By Chris Adams
The director of the National Institute on Aging – the premiere federal premiere center for research on the health of older people – said recent trends on longevity and mortality are disturbing.
Dr. Richard Hodes talked about one of the most startling mortality findings of recent years: the fact that certain groups of whites have lost ground compared with other groups.
What the numbers show: From 1970 to 2013, mortality rates for those between age 45 and age 54 decreased by 44 percent. But deaths by all causes for middle-aged white non-Hispanic men and women increased in the U.S. from 1999 to 2013 – a trend that was unique to the U.S. Among the causes are increases in drug and alcohol poisonings, as well as suicides; chronic liver diseases and cirrhosis may contribute to the trend.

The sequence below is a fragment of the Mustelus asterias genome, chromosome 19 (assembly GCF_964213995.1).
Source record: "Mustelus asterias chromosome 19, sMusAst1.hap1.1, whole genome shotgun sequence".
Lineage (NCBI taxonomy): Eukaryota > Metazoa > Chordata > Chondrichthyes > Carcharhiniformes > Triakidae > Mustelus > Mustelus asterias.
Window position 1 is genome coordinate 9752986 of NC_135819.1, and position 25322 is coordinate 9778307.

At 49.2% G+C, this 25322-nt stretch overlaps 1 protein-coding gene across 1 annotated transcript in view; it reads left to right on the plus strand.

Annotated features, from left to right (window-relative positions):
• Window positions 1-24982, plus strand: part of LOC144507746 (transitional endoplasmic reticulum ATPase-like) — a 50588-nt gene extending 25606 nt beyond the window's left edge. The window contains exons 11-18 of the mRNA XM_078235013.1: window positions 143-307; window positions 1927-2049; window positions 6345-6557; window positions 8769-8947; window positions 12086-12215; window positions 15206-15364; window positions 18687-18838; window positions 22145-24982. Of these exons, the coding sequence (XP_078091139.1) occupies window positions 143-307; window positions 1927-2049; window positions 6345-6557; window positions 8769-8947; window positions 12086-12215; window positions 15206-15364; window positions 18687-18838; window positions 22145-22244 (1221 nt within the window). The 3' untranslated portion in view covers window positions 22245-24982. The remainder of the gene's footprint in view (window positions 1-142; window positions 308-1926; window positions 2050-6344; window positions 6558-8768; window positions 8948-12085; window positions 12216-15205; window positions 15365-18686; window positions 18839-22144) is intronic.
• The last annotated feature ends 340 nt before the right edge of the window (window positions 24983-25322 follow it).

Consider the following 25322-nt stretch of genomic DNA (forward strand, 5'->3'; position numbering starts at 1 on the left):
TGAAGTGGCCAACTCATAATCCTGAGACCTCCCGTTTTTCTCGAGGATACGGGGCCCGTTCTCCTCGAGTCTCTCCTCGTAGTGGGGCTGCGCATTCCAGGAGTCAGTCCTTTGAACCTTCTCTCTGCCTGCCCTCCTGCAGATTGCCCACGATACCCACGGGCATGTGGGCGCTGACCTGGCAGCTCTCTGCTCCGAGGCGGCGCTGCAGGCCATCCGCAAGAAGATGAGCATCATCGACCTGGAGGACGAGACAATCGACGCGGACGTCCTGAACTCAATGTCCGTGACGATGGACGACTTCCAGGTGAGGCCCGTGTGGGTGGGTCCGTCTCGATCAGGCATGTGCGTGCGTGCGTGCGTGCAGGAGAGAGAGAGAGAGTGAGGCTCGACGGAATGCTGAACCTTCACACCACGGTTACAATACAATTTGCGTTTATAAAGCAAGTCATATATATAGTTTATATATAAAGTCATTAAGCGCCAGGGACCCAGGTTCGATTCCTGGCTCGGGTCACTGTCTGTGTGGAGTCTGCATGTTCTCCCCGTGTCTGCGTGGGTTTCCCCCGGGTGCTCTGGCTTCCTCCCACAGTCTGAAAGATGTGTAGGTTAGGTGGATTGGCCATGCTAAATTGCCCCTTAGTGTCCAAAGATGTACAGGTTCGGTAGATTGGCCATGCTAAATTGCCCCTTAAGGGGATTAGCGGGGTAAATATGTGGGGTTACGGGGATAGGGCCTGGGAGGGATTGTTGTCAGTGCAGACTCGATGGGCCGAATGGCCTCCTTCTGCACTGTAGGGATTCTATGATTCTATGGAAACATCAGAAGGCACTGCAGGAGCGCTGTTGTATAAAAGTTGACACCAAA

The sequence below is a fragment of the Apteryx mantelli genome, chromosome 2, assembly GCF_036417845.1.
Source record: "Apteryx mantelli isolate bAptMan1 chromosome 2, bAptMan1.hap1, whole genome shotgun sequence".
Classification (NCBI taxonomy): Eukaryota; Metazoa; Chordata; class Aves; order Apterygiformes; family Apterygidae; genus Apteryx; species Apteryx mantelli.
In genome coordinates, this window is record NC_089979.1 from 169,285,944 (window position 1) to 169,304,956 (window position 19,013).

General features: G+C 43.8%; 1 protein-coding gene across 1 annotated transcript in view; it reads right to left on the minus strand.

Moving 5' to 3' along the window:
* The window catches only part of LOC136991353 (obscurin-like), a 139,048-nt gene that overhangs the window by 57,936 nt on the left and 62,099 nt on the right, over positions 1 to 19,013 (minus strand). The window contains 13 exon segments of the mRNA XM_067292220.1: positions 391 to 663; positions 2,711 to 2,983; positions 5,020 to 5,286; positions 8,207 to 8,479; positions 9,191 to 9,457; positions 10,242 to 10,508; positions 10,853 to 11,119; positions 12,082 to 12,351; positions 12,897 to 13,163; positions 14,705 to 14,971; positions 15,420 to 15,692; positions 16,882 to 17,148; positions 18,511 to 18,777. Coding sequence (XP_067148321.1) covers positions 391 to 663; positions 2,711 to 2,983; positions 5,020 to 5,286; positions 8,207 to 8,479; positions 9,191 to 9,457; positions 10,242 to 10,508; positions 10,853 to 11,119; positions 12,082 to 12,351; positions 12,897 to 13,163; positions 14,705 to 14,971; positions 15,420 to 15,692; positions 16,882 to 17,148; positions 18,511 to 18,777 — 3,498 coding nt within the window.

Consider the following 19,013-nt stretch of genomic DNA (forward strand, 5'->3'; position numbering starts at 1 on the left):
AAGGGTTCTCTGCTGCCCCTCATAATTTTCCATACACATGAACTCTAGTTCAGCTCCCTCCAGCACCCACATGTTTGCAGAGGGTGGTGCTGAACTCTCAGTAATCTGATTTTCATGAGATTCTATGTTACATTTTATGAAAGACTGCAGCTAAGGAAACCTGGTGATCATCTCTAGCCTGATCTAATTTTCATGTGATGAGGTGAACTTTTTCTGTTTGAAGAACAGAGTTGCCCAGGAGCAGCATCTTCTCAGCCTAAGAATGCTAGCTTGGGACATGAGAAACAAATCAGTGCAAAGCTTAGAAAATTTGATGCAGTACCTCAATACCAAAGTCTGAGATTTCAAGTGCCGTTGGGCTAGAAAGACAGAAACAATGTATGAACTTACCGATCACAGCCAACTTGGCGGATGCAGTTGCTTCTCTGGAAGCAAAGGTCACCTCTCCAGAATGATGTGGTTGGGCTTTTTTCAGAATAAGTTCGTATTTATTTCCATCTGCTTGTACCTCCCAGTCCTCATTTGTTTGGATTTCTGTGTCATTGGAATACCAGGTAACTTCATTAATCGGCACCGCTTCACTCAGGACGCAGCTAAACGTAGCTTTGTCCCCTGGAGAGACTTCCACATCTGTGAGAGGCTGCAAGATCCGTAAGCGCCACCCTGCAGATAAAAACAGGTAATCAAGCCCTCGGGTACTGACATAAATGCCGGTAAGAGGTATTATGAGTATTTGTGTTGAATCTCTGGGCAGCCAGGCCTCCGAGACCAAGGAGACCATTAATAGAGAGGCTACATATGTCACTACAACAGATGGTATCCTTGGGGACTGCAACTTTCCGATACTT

There are also discouraging trends by income groups, he said. In fact, life expectancy is falling for the poor but rising for the rich. “The poorest 10 percent haven’t gained a thing,” he said, showing the expanding life gap between rich and poor. “And for women, it’s more extreme.”
Hodes, whose institute is part of the National Institutes of Health, discussed the top causes of death in the U.S., as well as research into how the medical community might mitigate or cure heart and other diseases. He talked about specific clinical trials funded by the institute that are, for example, studying acceptable blood pressure levels.
The institute has a range of resources for journalists and health consumers, including data on the research funded by the National Institute on Aging; data on aging and health; and the Go4Life program that seeks to give consumers clear information on exercise, diet and other strategies that can help improve their lives.